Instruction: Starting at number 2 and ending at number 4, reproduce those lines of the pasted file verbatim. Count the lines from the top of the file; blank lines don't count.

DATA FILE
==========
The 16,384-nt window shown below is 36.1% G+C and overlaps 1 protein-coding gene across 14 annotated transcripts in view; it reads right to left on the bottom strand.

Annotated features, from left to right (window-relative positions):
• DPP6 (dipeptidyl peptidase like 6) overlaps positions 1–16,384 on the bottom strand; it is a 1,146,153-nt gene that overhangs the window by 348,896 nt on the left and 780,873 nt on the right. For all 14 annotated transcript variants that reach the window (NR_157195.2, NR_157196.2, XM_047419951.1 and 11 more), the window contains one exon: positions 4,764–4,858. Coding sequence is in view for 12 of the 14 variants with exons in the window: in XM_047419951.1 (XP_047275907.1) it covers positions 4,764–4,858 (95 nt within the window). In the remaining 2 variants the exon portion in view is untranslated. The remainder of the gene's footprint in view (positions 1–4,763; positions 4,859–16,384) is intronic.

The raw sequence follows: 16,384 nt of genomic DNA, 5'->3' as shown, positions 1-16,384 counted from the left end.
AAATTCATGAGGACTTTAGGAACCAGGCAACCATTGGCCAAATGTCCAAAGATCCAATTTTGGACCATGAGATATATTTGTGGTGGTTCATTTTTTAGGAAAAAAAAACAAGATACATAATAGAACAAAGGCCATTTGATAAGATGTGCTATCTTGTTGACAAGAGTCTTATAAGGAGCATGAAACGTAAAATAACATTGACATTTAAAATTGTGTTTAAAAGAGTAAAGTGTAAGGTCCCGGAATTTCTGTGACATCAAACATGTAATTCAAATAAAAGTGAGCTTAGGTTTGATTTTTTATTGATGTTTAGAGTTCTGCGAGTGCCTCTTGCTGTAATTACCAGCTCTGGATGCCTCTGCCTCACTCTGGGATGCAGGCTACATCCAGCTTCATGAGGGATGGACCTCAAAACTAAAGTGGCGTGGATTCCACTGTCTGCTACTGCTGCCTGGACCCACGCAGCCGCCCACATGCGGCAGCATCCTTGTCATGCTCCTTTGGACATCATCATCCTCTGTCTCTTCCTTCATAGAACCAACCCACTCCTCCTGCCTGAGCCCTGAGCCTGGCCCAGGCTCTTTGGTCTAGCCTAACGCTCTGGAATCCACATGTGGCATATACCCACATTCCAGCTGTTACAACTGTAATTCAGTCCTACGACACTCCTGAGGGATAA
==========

Annotated features, from left to right (window-relative positions):
• DPP6 (dipeptidyl peptidase like 6) overlaps positions 1–16,384 on the bottom strand; it is a 1,146,153-nt gene that overhangs the window by 348,896 nt on the left and 780,873 nt on the right. For all 14 annotated transcript variants that reach the window (NR_157195.2, NR_157196.2, XM_047419951.1 and 11 more), the window contains one exon: positions 4,764–4,858. Coding sequence is in view for 12 of the 14 variants with exons in the window: in XM_047419951.1 (XP_047275907.1) it covers positions 4,764–4,858 (95 nt within the window). In the remaining 2 variants the exon portion in view is untranslated. The remainder of the gene's footprint in view (positions 1–4,763; positions 4,859–16,384) is intronic.

The raw sequence follows: 16,384 nt of genomic DNA, 5'->3' as shown, positions 1-16,384 counted from the left end.